European shares pushed down by weak commodity prices

European stock markets fell on Wednesday as weak commodity prices hit the shares of mining and energy companies.

Online supermarket group Ocado also underperformed, with its shares sliding 3.3 percent on concerns over growing competition from a rival service at Amazon.

The pan-European FTSEurofirst 300 index was down 0.5 percent at its close, while the euro zone's blue-chip Euro STOXX 50 index fell 0.8 percent, surrendering ground after rising in the previous session.

Britain's FTSE 100 index of leading shares fell 0.6 percent while Germany's DAX was down 1.1 percent.

"The ongoing weakness in the oil price is dragging down the markets," said John Plassard, senior equity sales executive at Mirabaud Securities.

Brent crude oil slid back towards 11-year lows on Wednesday as U.S. stockpiles swelled and Saudi Arabia reiterated a commitment to keep pumping oil.

Crude prices have plunged by two-thirds since mid-2014 as soaring output from the Organization of the Petroleum Exporting Countries, Russia and the United States led to a global surplus of between half a million and 2 million barrels per day.

This caused the shares of oil companies such as BP and Total to fall, while British mining stocks also slid lower as metal prices fell due to persistent concerns about a slowdown in China, the world's biggest consumer of metals.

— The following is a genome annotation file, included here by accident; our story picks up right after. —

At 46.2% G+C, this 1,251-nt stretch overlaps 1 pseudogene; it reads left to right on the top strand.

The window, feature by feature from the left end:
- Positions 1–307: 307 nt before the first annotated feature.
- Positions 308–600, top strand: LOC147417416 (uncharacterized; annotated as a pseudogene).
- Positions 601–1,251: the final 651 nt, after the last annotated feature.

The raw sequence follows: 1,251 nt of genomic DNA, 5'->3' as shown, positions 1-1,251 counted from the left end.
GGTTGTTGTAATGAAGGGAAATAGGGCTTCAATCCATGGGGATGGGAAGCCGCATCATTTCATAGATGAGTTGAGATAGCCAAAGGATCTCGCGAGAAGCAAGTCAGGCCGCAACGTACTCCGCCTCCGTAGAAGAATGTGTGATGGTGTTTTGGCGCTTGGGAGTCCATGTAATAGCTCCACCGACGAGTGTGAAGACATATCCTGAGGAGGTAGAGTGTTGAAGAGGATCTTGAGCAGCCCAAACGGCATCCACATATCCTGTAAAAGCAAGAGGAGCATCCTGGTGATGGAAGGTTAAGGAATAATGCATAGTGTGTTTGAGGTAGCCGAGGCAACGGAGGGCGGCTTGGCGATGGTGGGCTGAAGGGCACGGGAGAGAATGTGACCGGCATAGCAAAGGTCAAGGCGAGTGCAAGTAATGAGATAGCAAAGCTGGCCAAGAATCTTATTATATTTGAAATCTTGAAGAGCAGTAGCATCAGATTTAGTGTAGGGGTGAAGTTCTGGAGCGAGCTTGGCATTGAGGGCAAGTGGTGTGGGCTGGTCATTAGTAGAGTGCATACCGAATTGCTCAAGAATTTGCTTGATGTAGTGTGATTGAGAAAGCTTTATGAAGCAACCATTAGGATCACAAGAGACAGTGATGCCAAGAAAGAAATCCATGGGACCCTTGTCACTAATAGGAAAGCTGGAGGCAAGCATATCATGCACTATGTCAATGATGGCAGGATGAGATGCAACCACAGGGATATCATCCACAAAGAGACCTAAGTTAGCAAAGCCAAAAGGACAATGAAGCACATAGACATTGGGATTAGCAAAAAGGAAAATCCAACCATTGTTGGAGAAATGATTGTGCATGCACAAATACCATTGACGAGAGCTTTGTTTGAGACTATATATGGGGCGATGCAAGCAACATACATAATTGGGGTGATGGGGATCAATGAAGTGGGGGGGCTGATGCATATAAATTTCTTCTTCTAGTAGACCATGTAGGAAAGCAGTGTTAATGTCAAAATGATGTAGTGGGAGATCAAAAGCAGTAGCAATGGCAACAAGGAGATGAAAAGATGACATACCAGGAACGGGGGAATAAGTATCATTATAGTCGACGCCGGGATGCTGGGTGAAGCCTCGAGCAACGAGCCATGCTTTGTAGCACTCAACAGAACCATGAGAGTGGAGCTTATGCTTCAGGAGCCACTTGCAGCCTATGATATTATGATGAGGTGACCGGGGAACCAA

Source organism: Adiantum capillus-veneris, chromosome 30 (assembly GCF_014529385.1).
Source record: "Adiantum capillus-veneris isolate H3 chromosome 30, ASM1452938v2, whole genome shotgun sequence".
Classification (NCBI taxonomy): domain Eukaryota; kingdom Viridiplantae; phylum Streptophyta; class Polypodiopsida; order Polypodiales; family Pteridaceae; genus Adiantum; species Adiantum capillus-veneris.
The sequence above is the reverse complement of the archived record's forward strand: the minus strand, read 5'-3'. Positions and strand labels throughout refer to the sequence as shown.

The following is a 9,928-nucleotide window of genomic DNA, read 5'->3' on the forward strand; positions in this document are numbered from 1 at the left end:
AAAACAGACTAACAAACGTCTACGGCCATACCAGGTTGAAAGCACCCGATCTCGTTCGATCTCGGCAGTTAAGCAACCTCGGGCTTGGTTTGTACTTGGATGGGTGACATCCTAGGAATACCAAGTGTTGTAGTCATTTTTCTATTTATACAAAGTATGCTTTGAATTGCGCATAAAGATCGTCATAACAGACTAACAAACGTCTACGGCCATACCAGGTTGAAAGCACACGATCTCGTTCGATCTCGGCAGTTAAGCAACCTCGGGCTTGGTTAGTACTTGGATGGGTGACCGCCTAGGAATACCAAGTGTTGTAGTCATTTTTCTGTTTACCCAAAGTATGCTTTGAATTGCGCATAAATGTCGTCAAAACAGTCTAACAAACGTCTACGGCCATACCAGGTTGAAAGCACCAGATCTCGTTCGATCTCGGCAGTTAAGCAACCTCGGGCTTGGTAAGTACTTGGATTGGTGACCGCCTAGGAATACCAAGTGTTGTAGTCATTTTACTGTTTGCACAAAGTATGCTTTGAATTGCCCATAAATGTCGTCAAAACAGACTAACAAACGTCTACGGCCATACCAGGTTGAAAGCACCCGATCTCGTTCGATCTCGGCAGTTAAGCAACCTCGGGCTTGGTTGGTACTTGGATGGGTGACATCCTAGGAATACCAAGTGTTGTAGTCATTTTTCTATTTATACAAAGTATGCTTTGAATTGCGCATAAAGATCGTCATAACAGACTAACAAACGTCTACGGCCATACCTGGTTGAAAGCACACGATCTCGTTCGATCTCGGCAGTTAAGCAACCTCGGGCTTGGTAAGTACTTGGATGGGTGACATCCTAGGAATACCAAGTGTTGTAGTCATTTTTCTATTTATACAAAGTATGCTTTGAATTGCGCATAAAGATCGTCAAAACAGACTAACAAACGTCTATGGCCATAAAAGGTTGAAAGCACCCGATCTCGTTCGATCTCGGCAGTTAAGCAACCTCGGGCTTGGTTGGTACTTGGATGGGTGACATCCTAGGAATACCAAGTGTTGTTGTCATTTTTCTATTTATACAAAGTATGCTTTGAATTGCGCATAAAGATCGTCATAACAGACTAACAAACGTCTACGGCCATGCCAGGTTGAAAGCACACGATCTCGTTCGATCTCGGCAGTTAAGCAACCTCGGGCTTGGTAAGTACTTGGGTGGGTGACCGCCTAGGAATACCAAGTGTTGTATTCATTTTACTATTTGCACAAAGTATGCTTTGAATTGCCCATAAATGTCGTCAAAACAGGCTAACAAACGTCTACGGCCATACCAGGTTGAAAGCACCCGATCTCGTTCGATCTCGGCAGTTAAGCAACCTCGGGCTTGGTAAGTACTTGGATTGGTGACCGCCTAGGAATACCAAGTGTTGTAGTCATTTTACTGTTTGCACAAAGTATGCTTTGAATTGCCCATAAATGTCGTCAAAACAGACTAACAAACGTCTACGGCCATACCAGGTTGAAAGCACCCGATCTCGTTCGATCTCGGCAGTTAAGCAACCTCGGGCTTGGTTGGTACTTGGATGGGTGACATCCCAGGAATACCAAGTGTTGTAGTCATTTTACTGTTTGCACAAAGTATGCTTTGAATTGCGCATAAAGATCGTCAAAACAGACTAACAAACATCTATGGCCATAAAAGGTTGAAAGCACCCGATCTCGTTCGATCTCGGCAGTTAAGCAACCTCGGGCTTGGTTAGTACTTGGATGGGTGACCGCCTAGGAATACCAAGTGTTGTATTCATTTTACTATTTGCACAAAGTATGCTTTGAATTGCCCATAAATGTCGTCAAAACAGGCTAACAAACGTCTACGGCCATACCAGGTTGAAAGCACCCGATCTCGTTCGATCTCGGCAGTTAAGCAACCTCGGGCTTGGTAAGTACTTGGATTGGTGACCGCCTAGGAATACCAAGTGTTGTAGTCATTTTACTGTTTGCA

Spreadex analyst Connor Campbell added that a warning by the head of the International Monetary Fund in a newspaper column of disappointing global economic growth next year was adding further pressure on the markets.

In positive territory on Europe's STOXX 600 index, however, was biometric technology company Fingerprint Cards , which soared 13 percent in the last trading session before it was due to be upgraded to Sweden's blue-chip index .

Britain's FTSE is down around 4 percent since the start of 2015, having lost ground from a record high reached in April.

However, stock markets in continental Europe have fared better, thanks partly to economic stimulus measures from the European Central Bank.

The FTSEurofirst 300 is up around 6 percent in 2015, while the DAX is up 10 percent.

Today's European research round-up (Editing by Dominic Evans)